The story of Israel is the story of the world. In the temptations Jesus gathers up the story of Israel, takes on her identity in her story and changes it. Israel that could not wait but wailed and faithlessly flailed now refuses to use divine connection to achieve her ends. In Jesus Israel refuses to use the means of empire. David and Bathsheba are exposed. Ahab’s seizure of Naboth’s vineyard undone. Jesus refuses to become an angelic figure that dazzles and by the dazzle seduces the people. Instead the glory will be seen through the scars of pierced hands.
We would love to imagine that we like Jesus would resist the temptations. That we would refuse to do a private trick to relieve our hunger. Do you not satisfy your various hungers in secret ways at the subtle expense of others?
We imagine we would resist the temptation to take the reigns of empire to turn the world right. Can democracy not be seen as the fractional acceptance of the devil’s invitation to take command of the empire?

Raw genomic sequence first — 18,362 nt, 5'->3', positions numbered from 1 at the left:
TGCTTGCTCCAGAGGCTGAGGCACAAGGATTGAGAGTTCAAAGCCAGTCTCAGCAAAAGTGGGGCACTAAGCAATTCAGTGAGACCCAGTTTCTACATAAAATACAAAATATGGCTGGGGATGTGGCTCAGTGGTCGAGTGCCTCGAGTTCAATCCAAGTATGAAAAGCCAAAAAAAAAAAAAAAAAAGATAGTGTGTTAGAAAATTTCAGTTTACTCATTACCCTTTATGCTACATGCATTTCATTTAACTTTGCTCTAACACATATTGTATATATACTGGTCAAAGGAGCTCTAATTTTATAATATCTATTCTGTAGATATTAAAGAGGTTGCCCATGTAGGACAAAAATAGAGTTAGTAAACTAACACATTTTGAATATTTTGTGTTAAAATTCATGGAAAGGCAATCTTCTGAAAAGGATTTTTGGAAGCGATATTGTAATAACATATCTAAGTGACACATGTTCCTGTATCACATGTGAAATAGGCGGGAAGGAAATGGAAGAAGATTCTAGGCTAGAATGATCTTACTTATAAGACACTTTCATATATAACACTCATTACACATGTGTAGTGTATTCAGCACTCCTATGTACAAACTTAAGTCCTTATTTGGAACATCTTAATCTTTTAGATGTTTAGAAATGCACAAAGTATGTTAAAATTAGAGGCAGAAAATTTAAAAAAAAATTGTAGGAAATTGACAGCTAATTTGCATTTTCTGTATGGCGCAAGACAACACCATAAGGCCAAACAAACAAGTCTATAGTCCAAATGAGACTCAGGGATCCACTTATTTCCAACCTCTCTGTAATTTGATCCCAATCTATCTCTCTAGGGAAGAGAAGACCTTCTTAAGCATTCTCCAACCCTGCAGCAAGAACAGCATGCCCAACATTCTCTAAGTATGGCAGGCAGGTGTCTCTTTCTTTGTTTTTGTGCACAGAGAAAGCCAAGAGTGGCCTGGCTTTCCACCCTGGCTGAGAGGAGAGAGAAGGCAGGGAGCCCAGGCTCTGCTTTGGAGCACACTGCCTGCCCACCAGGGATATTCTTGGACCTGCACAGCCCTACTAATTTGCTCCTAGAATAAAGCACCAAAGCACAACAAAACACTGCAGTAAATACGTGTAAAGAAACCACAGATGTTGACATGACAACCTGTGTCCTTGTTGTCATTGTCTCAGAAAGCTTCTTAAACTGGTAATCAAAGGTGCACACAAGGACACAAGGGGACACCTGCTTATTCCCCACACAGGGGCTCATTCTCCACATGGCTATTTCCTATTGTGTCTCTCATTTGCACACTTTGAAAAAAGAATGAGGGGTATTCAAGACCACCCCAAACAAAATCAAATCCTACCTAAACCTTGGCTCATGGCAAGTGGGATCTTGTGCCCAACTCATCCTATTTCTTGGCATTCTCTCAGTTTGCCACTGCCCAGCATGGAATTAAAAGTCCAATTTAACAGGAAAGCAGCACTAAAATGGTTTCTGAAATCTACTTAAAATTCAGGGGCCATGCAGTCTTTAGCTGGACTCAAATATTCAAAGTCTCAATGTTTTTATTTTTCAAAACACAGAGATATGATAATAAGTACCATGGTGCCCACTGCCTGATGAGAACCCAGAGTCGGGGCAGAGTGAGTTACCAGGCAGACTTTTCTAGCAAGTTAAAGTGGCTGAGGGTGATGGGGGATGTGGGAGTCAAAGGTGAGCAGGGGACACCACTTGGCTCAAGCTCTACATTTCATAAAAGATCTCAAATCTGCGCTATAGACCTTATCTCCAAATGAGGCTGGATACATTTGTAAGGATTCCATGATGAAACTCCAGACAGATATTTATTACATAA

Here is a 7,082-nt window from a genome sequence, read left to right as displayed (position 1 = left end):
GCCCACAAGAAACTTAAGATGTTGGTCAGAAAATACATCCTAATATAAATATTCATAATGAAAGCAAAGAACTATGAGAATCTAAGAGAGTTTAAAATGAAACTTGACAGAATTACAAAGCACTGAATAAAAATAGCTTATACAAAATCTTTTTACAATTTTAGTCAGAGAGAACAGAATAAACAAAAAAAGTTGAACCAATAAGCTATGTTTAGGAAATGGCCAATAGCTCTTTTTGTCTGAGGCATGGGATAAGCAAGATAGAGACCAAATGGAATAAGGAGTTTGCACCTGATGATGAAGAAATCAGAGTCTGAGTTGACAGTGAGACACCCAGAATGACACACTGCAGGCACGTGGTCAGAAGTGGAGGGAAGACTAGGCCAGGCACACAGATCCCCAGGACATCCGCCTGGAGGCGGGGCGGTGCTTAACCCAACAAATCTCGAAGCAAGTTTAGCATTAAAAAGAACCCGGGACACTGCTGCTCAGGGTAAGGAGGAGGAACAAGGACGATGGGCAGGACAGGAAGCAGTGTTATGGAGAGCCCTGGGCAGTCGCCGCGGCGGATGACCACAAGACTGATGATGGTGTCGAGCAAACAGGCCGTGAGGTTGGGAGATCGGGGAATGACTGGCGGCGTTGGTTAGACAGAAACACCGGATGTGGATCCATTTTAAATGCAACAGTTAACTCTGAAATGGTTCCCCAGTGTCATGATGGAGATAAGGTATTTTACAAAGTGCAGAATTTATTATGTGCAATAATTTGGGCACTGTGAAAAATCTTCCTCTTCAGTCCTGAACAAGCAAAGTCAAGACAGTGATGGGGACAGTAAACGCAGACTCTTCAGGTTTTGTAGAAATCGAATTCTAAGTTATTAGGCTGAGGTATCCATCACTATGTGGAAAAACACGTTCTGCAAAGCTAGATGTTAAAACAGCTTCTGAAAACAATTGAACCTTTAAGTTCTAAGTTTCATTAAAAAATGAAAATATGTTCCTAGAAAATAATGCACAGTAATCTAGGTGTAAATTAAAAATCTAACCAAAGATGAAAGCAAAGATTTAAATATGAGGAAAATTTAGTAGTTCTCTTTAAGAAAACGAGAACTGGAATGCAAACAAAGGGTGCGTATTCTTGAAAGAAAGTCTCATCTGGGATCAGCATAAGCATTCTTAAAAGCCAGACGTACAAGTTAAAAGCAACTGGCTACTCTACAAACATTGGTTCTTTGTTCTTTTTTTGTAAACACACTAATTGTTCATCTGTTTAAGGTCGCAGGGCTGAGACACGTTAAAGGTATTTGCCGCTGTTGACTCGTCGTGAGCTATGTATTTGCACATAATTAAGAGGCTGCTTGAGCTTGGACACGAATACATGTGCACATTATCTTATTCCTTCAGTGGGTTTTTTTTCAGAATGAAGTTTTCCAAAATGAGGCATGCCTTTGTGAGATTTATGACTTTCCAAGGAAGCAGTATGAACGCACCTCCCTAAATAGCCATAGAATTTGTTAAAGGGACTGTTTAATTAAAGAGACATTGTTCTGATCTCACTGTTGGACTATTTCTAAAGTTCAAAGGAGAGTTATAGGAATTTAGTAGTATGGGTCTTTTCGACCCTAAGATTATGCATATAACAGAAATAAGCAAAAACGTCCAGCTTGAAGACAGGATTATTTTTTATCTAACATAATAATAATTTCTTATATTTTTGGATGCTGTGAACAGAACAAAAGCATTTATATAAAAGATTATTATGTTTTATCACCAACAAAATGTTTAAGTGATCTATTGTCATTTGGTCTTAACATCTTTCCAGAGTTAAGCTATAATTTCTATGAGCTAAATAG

Do we believe that if given the opportunity to compound our 15 minutes of fame we would quickly do so to stand in the spotlight for as long as it favors us?
I do believe we are little better than Israel in our flesh. We are suckers for the tempter’s invitations.
The most important observation to make in Jesus’ assumption of the identity of Israel is that he wins FOR her. Israel cannot stand so he stands FOR her. While Jesus surely is our example, he is not an example we succeed at, but an example that shows us both success and our own shame because we cannot succeed.
The Heidelberg Catechism locates the Christian life in gratitude.